Ok, what's the tie-in between these stories?

The new bankruptcy law taking effect 10/17/2005 was promoted as a "bankruptcy abuse prevention" act by Bush himself. Here's an excerpt from his comments (see #6) at the bill's signing (emphasis added):

Our bankruptcy laws are an important part of the safety net of America. They give those who cannot pay their debts a fresh start. Yet bankruptcy should always be a last resort in our legal system. If someone does not pay his or her debts, the rest of society ends up paying them. In recent years, too many people have abused the bankruptcy laws. They've walked away from debts even when they had the ability to repay them. This has made credit less affordable and less accessible, especially for low-income workers who already face financial obstacles.

Who are the real deadbeats here? An individual hit with a $200,000 medical expense that was only partially covered by medical insurance and cannot afford the remainder? Or companies that

  1. transferred money from "over-funded" pension funds to other boondoggles or to executive pockets during good times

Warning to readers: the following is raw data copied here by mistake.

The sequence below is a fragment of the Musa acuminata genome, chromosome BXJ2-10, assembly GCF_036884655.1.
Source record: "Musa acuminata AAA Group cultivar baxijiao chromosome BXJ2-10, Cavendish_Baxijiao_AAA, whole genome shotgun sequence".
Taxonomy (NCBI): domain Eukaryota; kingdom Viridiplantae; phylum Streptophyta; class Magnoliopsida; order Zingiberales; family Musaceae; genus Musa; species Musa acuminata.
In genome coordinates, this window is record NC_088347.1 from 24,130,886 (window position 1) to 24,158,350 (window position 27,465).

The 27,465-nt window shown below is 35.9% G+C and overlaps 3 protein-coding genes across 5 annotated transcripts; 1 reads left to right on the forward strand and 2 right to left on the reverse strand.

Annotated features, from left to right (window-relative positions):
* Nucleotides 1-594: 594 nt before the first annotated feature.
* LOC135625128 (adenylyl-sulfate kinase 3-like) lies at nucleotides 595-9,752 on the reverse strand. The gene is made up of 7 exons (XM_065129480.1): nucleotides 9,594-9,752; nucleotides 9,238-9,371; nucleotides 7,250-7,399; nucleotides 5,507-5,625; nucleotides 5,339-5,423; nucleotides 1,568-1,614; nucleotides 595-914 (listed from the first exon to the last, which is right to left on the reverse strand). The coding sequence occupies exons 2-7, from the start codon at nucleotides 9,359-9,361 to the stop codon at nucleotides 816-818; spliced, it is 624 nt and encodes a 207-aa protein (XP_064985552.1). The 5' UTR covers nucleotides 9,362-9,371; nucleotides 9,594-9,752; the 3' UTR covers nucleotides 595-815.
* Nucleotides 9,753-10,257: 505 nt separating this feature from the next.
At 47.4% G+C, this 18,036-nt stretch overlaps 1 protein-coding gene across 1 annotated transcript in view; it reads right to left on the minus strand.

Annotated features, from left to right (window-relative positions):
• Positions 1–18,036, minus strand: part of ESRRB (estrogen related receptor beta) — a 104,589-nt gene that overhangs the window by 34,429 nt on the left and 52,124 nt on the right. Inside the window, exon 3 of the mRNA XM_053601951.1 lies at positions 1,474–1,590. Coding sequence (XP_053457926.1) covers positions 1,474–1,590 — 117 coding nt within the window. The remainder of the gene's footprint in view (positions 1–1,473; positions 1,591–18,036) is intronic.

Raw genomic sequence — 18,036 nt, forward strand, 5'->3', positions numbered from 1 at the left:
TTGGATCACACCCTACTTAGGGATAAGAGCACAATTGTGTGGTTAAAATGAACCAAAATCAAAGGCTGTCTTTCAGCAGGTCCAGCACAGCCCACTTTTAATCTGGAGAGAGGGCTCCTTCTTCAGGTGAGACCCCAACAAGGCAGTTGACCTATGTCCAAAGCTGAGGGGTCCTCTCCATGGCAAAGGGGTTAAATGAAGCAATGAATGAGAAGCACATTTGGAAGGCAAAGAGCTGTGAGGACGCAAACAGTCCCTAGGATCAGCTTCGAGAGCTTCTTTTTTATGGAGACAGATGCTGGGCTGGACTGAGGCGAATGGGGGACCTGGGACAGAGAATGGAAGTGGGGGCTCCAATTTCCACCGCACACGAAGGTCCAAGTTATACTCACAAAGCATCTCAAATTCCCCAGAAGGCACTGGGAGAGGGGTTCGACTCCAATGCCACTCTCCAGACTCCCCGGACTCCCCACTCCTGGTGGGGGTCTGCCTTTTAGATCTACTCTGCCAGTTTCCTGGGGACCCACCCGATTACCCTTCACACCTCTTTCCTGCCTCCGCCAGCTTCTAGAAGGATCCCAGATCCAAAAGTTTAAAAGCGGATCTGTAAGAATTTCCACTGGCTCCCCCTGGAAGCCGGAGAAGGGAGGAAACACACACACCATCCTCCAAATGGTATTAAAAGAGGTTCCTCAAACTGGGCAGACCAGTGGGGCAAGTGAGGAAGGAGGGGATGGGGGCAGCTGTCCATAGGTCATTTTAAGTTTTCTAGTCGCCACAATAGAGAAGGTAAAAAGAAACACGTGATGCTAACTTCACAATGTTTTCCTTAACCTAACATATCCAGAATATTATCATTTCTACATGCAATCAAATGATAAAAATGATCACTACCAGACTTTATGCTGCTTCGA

2. failed to properly manage their long term cost structures

  3. delayed the day of reckoning through pointless acquisitions or divestitures

  4. in many cases, cooked books or turned a blind eye to flagrant abuses by executives

  5. further looted the company treasury prior to filing bankruptcy to provide executives additional cash

  6. walked away from BILLIONS in pension obligations, saddling US taxpayers with the difference

The Pension Benefit Guarantee Corporation (PBGC), the government equivalent of the FDIC for pension plans, is already $22 billion underfunded for current obligations that have been abandoned by US corporations (see #7). Think about what that REALLY says. The actual amount of abandoned pension obligations in America is $22 BILLION + X, where X is the current funding level for the PBGC. That's a lot of at-risk retirees. Add another $4.7 billion for Delphi. The GAO estimates the total shortfall will reach $87 billion in another ten years.